Immune-based strategies for treatment and prevention of hepatitis C virus infection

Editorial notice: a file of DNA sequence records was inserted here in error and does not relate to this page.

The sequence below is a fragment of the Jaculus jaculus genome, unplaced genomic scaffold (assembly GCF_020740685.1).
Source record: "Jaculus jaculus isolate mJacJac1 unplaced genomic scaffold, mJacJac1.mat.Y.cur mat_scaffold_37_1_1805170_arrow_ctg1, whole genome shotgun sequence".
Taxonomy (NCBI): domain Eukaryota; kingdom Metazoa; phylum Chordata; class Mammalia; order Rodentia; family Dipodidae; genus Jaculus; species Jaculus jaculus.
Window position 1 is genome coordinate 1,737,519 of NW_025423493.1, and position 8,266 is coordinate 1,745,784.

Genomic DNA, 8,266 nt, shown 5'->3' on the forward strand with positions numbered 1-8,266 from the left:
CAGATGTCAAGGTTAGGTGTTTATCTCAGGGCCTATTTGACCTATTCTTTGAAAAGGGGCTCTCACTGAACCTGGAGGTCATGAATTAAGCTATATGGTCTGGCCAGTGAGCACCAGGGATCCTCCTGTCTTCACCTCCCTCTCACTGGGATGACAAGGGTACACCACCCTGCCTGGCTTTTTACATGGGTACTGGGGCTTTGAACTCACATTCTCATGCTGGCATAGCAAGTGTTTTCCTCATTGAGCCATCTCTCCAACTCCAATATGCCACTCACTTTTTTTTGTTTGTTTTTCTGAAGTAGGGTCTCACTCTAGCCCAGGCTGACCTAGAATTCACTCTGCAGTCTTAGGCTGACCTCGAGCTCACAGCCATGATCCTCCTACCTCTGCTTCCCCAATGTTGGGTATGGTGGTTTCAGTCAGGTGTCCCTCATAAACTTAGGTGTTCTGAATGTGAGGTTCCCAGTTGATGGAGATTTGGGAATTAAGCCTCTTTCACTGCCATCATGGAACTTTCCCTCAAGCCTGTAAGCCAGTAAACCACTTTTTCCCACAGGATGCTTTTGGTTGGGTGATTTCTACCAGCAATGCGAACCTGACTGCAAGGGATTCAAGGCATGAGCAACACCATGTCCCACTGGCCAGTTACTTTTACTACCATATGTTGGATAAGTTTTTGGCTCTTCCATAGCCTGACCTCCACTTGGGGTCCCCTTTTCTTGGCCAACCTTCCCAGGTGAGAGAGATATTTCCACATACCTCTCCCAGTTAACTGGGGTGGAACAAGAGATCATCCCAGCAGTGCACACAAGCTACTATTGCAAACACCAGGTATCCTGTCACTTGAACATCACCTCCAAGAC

Hepatitis C virus (HCV) infection affects about 3% of the world’s population. Currently, the gold standard therapy does not work in a high percentage of patients and with all genotypes. In addition, it is costly, is associated with many side-effects. So, more convenient therapeutic strategies have been sought. These include, direct acting antivirals (DAAs), and immune-based therapy. Four DAA molecules have recently been approved by FDA. Immune-based therapy aims at augmenting host immunity, thus prevention of infection or clearance of the virus with subsequent recovery can occur. Boosting T cell responses and activating humoral immune reactions have been targeted in the development of novel combating tools. The most intensively studied immune-therapeutic strategies are: 1) vaccines; either therapeutic or prophylactic, 2) dendritic cell immunotherapy, 3) antagonists of T cell inhibitory factors, 4) anti-HCV neutralizing antibodies, 4) cytokines and chemokines, 5) agonists for TLRs, and 6) caspase inhibitors.
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